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In 2017, the U.S. Tax Court decided the case of Borenstein v. Commissioner by applying a technical reading of a statutory rule that produced a gap in its refund jurisdiction. Because this gap may deprive taxpayers of overpayments and is inconsistent with legislative intent, TAS proposed a legislative fix in our 2018 Annual Report to Congress and 2019 Purple Book. Earlier this month, the U.S. Court of Appeals for the Second Circuit reversed the Tax Court’s decision in an opinion that includes significant commentary about principles of statutory interpretation (here). [The Federal Tax Clinic at Harvard Law School (Keith Fogg and Simona Altshuler) and the Philip C. Cook Low Income Taxpayer Clinic in Atlanta, Georgia, (Edward Afield) deserve kudos for submitting amicus briefs.]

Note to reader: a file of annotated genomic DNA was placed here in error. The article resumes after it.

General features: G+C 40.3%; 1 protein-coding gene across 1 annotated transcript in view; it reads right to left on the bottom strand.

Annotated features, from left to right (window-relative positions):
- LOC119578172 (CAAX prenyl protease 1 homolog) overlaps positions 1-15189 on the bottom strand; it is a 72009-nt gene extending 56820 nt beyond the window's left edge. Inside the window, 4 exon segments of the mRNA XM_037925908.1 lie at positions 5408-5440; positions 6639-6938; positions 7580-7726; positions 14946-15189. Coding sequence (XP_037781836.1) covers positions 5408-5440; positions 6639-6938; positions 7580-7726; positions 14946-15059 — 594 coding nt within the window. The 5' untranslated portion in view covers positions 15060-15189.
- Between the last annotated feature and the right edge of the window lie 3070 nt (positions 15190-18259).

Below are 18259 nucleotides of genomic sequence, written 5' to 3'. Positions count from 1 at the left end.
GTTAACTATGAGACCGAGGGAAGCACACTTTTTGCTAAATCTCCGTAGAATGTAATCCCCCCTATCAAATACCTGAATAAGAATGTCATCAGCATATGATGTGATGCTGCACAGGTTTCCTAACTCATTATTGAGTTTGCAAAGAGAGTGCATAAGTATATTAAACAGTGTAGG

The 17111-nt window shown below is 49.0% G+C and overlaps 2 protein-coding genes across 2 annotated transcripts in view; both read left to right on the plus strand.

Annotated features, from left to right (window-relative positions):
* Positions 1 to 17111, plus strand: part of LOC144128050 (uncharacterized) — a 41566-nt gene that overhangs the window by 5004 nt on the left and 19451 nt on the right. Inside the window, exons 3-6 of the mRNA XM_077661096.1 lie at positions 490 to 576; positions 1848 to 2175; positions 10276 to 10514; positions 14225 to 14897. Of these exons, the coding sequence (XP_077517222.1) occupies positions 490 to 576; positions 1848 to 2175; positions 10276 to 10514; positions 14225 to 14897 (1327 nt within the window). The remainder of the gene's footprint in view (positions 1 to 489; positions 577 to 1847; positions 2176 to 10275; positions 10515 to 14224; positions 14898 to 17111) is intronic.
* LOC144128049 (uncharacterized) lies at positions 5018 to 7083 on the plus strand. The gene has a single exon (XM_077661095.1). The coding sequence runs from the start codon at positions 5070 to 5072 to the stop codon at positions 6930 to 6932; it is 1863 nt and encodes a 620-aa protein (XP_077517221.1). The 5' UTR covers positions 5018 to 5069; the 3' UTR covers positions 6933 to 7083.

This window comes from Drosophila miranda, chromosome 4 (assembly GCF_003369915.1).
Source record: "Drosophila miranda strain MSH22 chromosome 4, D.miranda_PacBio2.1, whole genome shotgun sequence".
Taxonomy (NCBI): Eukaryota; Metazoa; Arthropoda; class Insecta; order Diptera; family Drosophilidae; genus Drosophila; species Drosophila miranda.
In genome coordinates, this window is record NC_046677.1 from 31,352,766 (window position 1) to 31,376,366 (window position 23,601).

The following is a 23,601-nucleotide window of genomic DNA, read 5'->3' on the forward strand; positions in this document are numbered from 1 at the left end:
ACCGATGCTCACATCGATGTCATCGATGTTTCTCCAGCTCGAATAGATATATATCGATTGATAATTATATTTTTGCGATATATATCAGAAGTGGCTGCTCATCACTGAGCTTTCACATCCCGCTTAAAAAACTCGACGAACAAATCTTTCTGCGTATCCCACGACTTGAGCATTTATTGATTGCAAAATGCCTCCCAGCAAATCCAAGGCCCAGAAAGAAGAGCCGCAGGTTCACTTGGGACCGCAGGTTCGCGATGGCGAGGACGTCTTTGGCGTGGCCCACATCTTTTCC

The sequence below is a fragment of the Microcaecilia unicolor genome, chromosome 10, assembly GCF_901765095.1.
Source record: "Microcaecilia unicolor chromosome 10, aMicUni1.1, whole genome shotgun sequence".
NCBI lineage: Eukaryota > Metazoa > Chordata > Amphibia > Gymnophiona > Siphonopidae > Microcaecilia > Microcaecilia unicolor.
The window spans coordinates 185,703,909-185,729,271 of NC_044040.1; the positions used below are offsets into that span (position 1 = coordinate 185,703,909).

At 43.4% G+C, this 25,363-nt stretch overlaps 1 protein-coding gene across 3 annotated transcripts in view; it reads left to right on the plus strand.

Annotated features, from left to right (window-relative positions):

At the risk of mild overstatement, the court effectively said, “Tie goes to the taxpayer.” While the Second Circuit’s decision solves the problem for taxpayers within its jurisdiction, the Tax Court does not have to follow the Second Circuit’s decision in cases arising in other circuits under the rule announced in Golsen. For this reason, the Tax Court or the Congress still needs to fix the problem.
What’s the problem?
Assuming a refund claim is timely, the Tax Court’s jurisdiction to order a refund or credit of overpayments is limited by amounts paid within the applicable “look‐back period” provided by Internal Revenue Code (IRC) § 6511(b)(2). If a return is filed before the IRS issues a notice of deficiency, then the lookback period is three years, plus any filing extension. Otherwise, the lookback period is two years. IRC § 6513(b) provides that withholding and other pre-payments are deemed paid on the due date of the return without regard to extensions. Thus, taxpayers who have overpaid on or before the original return filing deadline generally cannot claim a credit or refund more than two years later unless they file a return.